Monday, September 02, 2019

Another Pro-Gun Excuse


Jesus wept.  Or he might have upon hearing

During a Fox & Friends segment discussing the West Texas massacre on Sunday, Tony Perkins — a former police officer who's currently president of the Family Research Council, a Christian conservative policy and lobbying organization — attempted to blame America's allegedly dwindling morality for the country's uptick in mass shootings.

"It's tragic and at some point we have to realize we have a problem as a nation, and the problem is not the absence of laws. It's an absence of morality," Perkins said, "[which is] really the result of a decades-long march through the institutions of America, driving religion and God from the public square."





As the map above indicates, religion is very popular south of the USA border. It is also a region with much higher rates of murder and violent crime, with Honduras having what appears to be the highest murder rate in the world. The murder rate also is much lower in Europe- which includes societies even more secular than that of the USA- than in central and southern America.

Of course, it is of questionable significance to compare the crime rates, generally, or the murder rate specifically, of the developed world with the undeveloped world because there are so many differences other than religious fervor. We shouldn't be as simplistic as Tony Perkins, he of the "less religion, more gun deaths" equation.

However, in a book published in 1999

"This data set provides a multinational example of the central point that lethal violence is the crucial problem in the United States," (Franklin) Zimring and (Gordon)Hawkins write. "It shows the United States clustered with other industrial countries in crime rate, but head and shoulders above the rest in violent death."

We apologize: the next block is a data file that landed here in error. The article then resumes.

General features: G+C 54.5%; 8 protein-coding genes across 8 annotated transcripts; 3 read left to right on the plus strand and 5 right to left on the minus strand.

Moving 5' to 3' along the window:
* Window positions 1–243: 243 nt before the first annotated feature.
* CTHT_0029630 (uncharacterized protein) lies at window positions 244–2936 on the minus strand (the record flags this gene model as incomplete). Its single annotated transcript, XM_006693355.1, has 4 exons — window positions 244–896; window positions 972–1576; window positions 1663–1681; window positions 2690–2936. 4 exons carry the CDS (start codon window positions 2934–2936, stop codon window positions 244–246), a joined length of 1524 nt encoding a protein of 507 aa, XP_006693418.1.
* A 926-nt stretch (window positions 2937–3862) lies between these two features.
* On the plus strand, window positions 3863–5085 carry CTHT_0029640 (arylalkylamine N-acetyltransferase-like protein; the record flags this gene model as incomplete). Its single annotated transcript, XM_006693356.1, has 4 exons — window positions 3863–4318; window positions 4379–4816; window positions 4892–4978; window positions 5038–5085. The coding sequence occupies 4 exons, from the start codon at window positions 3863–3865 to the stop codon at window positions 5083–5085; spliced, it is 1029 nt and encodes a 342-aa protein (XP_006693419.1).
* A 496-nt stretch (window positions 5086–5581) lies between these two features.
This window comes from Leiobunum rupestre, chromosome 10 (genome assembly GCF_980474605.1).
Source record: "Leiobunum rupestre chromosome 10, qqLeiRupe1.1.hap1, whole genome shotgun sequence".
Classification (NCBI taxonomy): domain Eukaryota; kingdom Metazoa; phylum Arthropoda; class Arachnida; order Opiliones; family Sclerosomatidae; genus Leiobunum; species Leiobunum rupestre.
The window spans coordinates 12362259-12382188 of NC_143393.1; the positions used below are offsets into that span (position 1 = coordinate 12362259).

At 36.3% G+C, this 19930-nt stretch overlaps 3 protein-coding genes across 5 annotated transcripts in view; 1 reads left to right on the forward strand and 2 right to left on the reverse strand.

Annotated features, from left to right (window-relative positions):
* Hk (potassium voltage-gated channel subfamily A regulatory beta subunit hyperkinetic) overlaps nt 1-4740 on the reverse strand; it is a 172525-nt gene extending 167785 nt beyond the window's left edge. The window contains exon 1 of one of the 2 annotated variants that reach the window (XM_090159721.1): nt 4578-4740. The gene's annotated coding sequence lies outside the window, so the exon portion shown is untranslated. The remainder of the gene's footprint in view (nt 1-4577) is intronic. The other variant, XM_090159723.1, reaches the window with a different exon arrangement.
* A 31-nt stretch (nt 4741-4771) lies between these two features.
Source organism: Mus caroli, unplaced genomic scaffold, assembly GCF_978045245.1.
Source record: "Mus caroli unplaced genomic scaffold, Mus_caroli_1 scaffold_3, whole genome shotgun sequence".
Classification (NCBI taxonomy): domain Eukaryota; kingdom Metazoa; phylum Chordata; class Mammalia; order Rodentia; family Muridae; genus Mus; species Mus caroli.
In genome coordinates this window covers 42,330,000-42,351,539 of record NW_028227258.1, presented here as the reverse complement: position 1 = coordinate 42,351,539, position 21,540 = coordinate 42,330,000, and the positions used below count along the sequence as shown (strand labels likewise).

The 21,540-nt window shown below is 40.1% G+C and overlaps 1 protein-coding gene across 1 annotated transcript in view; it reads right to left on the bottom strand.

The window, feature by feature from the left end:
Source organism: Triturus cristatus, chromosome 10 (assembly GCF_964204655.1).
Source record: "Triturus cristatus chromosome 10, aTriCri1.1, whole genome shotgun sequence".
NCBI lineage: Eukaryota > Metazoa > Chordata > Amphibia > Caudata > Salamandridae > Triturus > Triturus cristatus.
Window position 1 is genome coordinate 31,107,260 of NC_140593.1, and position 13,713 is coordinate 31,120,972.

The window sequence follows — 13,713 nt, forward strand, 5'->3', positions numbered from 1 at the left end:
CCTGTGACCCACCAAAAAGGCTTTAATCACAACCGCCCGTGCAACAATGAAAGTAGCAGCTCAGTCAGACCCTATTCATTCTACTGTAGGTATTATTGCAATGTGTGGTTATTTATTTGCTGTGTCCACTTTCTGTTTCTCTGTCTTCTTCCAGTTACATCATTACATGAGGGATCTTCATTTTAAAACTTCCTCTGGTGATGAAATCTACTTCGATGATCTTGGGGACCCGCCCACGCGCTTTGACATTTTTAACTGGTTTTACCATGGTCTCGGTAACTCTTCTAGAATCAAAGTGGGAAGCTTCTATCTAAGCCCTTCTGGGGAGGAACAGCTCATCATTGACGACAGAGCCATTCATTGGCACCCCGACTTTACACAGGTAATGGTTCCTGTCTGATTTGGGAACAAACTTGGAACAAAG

It's rather clear why the murder rate is far higher in the USA than in other industrialized nations while there is much less difference in crime generally:

The mere presence of firearms, according to Zimring and Hawkins, makes a merely tense situation more likely to turn deadly. When a gang member argues with another gang member, or a robber sticks up a liquor store, there's always a risk that the situation can escalate to some kind of violence. But when people have a handheld tool that is specially engineered for killing efficiently, escalation to murder becomes much, much more likely.

Statistics indicate that highly religious nations have the highest incidence of violence and European nations among the lowest, with rates in the USA between those two groups. There is little reason to believe there is a causal relationship, and no one has seriously suggested there is.





Imagine the outrage, though, if advocates of firearm safety were to suggest that religious faith encourages violence. Yet, a leading figure in the evangelical movement argues the opposite without possessing even epidemiological evidence.  It may not be surprising, though, for such claptrap to come from a guy who once said of Donald Trump

....with the exception of the way the president’s gotten into some things and handled some things and gotten into these spats…the president is providing the leadership we need at this time…. The president has not done anything, believe me, if the president had done anything immoral, the media would be all over it.”



                                                  HAPPY LABOR DAY



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